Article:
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Originally posted by poomouth
Anyways, I myself wanted to share bits and pieces on this thread that pertain to my original supposition.
I've noticed that whites more than any other race like to make direct eye contact. (though native N/S americans do this comfortably as well) This I believe is related to their tendency to want to see through people, and their subconscious need to expose their intentions as a social norm. (Again, a result of living in close quarters with others over an extended period of time) My mother always taught me to make direct eye contact or "people will not take you seriously."
I've noticed that black men when they communicate, often do so side by side, facing the same direction, much less often front to front. I've also noticed that when black men sit to face each other at a dinner table, they often adopt a far leaning back posture or a hunched over posture to keep their sense of personal space intact.
East asians of course, are taught NOT to make eye contact! It might make the other person uncomfortable, etc..
I myself being half japanese and half white will often make eye contact, but I seem to lose some energy when I do so! With my mothers family, I am often uncomfortable with the loud, boisterous manner which they communicate, with my fathers, I often feel too outgoing, like I am stepping out of line. LOL
Another thing i've noticed with white people, is that they often use the terms "fake" or "inauthentic" to describe people they don't trust. I've never understood this idea much. How can a person not be authentic? Mean, dangerous, funny, inspiring, I understand, but isn't everyone authentic in their own way? It comes from that close-quarters psychology of needing to be honest, and expose yourself or else everyone else suffers...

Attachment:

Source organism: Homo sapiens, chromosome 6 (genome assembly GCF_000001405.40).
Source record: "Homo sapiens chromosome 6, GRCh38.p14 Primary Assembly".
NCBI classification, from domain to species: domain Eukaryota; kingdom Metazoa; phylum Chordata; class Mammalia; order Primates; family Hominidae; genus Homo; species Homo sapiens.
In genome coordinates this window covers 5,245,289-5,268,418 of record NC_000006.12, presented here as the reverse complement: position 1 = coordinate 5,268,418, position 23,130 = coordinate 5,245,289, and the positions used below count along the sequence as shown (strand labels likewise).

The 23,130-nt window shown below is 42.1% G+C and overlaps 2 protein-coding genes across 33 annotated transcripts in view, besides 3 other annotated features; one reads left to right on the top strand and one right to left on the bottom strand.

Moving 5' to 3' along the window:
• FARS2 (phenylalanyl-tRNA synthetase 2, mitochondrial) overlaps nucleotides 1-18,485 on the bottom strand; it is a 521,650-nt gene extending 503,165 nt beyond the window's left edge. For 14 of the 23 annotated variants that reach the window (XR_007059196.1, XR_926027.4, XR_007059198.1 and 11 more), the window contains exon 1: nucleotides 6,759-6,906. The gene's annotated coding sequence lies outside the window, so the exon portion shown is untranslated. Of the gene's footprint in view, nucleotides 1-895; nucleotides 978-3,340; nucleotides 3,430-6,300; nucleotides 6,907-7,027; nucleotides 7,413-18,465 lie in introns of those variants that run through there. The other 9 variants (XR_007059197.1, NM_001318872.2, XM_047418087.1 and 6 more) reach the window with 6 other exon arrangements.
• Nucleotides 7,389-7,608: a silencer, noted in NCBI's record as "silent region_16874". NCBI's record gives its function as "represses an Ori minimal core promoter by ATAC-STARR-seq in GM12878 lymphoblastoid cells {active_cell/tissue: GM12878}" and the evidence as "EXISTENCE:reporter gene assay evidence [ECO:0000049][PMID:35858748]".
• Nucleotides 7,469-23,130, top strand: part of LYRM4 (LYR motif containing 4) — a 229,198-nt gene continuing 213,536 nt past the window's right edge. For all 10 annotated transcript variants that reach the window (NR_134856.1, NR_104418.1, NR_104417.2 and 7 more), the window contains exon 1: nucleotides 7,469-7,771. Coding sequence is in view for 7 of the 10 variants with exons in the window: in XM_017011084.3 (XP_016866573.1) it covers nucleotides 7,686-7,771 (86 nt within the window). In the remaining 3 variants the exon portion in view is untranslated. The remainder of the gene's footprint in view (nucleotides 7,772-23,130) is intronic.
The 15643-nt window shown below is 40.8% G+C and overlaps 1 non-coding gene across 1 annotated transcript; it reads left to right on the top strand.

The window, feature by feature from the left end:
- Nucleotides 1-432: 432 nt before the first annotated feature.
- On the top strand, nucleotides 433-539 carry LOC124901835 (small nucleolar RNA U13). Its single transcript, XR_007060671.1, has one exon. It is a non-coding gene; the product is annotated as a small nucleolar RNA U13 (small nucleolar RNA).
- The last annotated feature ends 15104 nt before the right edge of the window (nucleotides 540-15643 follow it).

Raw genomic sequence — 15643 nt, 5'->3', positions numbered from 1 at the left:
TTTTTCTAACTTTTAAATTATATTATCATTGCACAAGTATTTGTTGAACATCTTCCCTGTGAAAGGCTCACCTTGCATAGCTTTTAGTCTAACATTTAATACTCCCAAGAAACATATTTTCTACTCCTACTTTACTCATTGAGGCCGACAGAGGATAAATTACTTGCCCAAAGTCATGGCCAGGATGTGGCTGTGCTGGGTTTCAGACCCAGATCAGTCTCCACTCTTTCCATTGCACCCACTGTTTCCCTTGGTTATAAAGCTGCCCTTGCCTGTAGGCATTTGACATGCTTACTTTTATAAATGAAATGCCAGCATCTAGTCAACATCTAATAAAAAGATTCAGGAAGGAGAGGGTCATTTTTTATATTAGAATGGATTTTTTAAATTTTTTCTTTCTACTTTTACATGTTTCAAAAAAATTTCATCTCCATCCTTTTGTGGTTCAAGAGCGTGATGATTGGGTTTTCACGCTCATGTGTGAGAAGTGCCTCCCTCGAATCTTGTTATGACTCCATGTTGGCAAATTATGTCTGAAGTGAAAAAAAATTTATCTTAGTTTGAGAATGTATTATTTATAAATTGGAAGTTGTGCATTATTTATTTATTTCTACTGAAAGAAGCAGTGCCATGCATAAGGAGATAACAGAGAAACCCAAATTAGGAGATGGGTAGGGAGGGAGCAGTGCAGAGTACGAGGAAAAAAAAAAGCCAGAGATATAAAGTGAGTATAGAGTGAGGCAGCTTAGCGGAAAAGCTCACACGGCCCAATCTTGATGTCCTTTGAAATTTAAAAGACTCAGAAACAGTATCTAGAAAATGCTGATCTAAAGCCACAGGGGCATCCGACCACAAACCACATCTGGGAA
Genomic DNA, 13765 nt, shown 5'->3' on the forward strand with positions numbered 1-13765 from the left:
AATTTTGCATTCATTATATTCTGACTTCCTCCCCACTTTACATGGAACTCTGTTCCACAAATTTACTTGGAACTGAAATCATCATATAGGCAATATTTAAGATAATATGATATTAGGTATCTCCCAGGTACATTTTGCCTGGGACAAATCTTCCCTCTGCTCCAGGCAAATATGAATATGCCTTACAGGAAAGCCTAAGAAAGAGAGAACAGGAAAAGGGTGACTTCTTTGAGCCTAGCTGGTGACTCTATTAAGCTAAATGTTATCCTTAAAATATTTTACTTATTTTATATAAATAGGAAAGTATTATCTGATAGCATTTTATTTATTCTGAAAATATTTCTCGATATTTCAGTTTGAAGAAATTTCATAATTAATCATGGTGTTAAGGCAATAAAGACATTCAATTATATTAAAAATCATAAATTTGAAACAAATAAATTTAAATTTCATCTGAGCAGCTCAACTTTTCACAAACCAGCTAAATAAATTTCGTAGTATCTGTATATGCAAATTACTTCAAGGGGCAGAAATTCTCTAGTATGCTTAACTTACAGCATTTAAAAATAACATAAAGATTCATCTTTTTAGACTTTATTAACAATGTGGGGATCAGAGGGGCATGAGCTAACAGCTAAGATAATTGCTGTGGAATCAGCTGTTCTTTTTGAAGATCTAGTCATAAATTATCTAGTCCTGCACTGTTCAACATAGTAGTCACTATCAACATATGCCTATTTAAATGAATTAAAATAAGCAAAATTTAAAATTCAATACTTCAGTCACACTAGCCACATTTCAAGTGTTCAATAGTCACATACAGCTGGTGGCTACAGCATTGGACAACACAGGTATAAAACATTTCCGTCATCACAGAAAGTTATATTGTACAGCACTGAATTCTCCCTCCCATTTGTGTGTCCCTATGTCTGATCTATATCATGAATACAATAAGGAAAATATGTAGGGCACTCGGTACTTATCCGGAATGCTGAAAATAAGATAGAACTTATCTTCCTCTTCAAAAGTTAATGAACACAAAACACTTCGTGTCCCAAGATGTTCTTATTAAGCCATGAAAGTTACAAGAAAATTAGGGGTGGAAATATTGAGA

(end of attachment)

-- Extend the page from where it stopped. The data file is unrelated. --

Originally posted by OhZone
Whitewave, I disagree that studies of racial differences would be divisive.
I see it as furthering our understanding of each other.
We study cultures for this reason don't we?
Why not deepen the study?
We are not alike, not any of us. We , all 6+ billion of us are as different from each other as the snow flakes are different from each other. So differences are not anything new and studying them should not be avoided for some politically correct nonsense.
Nothing has ever been resolved by avoiding the issue.
The Science of Race? Genetically, racial difference can be measured, tested, analysed and assessed by DNA scientists and we can all be thankful for that in that it helps our understanding of the physical and biological attributes of ourselves and our neighbours. We can all enjoy greater health benefits from this knowledge and it can help inform us in our decision making processes, individually and collectively.
ou can't tell me the average Asian is as tall as the average European, or average African... height being a physical aspect, you can see why I disagree with you here